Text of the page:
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 Understanding Moving Averages - Part I, The Basics Topic Rating:
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Craig_S
 Posted : Tuesday, March 22, 2005 12:21:36 PM

Worden Trainer

Joined: 10/1/2004
Posts: 18,819

A beginner's introduction to moving averages.

If you prefer, you can download the video and watch it offline. Choose the Save option and save it to your hard drive. Extract the files to a location on your hard drive and double click on the .html file to launch the video. You must extract the files to your hard drive. You cannot play the video from the .zip file.

cross crossing visual sorting moving average averages

- Craig
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To view this video you must have Macromedia Flash Player and Microsoft Internet Explorer 5+
bustermu
 Posted : Wednesday, March 23, 2005 8:31:46 AM
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Joined: 1/1/2005
Posts: 2,645
Craig,

The three fundamental building blocks for plotting Moving Averages (MA) in TC2005 are:

1) Simple Moving Average (SMA)
2) Exponential Moving Average (EMA)
3) Moving Linear Regression (LRMA)

You have omitted the LRMA in Part I. Was that just an oversight?

Of course, one can use cascades of these three, or resort to Custom Indicators to construct all possible MAs, nonlinear, adaptive, or whatever. Hopefully, this will be mentioned in future Parts.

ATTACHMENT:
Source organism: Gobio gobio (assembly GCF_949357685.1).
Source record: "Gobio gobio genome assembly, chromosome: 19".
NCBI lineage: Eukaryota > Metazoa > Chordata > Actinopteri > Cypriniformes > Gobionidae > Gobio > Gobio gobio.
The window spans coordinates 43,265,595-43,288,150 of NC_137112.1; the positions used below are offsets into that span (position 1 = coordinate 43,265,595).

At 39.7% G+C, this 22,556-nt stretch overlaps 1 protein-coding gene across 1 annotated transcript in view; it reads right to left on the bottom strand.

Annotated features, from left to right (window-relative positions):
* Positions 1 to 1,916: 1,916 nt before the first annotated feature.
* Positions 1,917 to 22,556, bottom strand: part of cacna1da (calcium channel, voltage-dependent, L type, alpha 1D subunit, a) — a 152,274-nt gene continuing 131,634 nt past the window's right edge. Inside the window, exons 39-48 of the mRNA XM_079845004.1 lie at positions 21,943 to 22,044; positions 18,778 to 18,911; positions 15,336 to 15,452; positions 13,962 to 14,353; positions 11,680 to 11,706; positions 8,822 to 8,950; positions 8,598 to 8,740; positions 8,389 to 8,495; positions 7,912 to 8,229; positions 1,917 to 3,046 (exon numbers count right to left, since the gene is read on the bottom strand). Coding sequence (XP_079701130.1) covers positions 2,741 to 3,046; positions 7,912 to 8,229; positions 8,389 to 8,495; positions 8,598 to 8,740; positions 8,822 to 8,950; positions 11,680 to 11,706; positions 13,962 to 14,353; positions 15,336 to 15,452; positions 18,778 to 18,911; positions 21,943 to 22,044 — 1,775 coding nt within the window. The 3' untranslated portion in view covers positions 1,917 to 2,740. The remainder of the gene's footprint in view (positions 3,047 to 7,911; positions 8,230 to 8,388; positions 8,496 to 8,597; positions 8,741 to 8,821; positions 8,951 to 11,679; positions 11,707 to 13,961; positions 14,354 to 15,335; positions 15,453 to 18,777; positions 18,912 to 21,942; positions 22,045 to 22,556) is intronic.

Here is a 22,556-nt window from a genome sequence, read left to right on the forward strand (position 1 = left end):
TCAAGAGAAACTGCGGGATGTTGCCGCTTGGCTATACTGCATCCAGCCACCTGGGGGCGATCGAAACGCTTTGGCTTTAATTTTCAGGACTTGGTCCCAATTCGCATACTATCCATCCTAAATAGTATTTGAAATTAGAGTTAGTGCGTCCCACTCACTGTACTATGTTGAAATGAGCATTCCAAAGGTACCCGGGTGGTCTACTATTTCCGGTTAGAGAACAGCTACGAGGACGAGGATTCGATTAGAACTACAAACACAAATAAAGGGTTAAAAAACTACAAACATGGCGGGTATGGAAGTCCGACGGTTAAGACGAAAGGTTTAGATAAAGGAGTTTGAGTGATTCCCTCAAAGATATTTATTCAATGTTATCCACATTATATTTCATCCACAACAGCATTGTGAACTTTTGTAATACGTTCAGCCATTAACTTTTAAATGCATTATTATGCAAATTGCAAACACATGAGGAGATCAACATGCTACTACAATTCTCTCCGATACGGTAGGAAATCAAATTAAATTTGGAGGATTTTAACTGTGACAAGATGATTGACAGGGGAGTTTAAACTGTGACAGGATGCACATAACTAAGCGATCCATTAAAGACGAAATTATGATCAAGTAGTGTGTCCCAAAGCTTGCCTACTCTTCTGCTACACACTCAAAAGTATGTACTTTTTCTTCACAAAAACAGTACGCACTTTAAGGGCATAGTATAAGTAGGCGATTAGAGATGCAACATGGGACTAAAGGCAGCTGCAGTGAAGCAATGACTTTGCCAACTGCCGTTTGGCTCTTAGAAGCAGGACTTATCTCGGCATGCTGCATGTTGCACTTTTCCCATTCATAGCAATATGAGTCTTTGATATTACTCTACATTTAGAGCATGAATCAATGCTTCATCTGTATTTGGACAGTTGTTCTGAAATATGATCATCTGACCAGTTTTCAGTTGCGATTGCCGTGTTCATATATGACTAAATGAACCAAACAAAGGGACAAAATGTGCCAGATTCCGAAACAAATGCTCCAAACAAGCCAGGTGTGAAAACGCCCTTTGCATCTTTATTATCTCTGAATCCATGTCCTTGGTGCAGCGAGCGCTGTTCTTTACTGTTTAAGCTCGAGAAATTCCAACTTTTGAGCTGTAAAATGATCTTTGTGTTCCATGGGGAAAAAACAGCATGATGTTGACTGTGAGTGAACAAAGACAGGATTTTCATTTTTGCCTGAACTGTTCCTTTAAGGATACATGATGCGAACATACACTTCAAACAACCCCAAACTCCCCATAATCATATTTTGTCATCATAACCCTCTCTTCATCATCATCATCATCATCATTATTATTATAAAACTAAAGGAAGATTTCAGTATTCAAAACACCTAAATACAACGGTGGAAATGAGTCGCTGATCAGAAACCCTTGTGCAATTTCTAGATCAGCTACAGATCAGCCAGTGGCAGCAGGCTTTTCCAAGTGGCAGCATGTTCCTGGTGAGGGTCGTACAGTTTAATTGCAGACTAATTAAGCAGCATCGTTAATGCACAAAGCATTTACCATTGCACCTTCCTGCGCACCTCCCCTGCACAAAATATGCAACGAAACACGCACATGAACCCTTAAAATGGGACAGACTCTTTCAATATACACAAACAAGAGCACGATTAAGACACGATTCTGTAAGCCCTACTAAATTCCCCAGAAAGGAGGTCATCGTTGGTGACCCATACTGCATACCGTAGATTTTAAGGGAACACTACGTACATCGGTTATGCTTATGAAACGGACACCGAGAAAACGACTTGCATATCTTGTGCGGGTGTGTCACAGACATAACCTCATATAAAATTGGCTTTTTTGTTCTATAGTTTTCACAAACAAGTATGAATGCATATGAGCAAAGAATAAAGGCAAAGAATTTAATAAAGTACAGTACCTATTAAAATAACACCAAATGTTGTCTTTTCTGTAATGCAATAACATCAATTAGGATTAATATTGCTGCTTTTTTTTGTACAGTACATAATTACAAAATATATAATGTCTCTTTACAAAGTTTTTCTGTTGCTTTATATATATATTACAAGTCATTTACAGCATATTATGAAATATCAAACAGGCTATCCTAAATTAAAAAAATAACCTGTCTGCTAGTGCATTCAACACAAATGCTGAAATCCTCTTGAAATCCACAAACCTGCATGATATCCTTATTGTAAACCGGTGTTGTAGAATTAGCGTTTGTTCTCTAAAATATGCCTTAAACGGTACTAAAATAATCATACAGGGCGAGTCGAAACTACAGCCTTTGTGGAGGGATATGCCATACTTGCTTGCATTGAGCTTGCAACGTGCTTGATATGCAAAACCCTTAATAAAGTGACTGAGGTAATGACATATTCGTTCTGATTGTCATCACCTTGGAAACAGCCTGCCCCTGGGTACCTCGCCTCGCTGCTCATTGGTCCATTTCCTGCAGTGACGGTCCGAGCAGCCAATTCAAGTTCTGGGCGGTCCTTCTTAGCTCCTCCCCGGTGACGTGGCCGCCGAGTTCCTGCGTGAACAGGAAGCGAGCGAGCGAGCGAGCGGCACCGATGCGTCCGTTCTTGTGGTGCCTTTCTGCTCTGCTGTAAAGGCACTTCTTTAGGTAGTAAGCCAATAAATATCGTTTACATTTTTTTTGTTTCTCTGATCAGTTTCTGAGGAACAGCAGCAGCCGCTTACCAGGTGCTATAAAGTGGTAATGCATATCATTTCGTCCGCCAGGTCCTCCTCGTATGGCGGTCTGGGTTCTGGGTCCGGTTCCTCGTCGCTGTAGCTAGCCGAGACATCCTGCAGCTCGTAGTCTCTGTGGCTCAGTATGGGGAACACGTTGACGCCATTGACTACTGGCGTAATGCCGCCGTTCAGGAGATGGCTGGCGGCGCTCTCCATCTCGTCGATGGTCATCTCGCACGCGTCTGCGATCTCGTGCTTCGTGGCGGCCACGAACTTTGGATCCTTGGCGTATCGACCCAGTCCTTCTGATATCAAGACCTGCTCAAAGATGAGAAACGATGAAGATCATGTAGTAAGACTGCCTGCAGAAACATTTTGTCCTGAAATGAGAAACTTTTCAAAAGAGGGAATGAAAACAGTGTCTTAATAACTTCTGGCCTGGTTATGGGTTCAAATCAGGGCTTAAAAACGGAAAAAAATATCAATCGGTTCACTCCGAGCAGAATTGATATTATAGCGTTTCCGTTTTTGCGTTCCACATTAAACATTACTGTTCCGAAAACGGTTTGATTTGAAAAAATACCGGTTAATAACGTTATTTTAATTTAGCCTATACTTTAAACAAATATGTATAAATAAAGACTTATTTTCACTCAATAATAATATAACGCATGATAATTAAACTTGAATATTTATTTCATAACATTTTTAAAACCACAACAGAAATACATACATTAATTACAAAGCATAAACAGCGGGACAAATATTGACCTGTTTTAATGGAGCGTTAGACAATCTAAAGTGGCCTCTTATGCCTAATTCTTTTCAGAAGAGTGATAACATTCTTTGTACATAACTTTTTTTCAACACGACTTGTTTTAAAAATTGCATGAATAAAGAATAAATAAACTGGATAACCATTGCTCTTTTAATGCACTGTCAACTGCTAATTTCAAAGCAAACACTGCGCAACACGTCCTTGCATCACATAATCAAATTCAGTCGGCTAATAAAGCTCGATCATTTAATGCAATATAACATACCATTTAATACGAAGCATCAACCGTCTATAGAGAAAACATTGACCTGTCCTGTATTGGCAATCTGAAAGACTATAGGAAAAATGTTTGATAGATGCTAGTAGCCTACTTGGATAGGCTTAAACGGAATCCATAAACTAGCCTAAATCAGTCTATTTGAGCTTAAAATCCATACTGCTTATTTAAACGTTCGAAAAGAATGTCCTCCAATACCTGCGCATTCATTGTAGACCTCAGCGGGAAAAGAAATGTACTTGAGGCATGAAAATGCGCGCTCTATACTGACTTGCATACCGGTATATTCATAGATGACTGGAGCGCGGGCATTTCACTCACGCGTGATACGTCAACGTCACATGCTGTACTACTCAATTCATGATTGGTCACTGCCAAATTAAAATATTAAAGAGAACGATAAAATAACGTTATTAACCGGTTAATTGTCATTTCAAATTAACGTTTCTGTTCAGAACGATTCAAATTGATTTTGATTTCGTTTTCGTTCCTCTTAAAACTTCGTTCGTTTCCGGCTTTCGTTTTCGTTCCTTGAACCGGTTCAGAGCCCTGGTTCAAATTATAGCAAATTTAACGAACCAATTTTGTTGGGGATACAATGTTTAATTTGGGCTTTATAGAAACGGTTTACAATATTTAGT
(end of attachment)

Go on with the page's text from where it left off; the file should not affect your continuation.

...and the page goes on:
Thanks,
Jim Murphy
Craig_S
 Posted : Wednesday, March 23, 2005 8:54:21 AM

Worden Trainer

Joined: 10/1/2004
Posts: 18,819
Moving Linear Regressions will get their own video in time. "Understanding Moving Averages" is a two-part series focusing on simple and exponential moving averages. The second part will cover (among other things) using two moving averages.

This video is the first in a planned "understanding" series covering the bare basics of how the non-proprietary indicators are constructed in TeleChart. They will target users new to the indicators. All of the videos will be short and focused.

In my years teaching for Worden, I met many customers using the indicators in the system without understanding how they are constructed or what they reveal. There will be no interpretation in the videos, just the facts so people understand what they are using.

The series will not get into custom indicators. I expect videos on custom indicators will be made at some point.

Did you enjoy this one?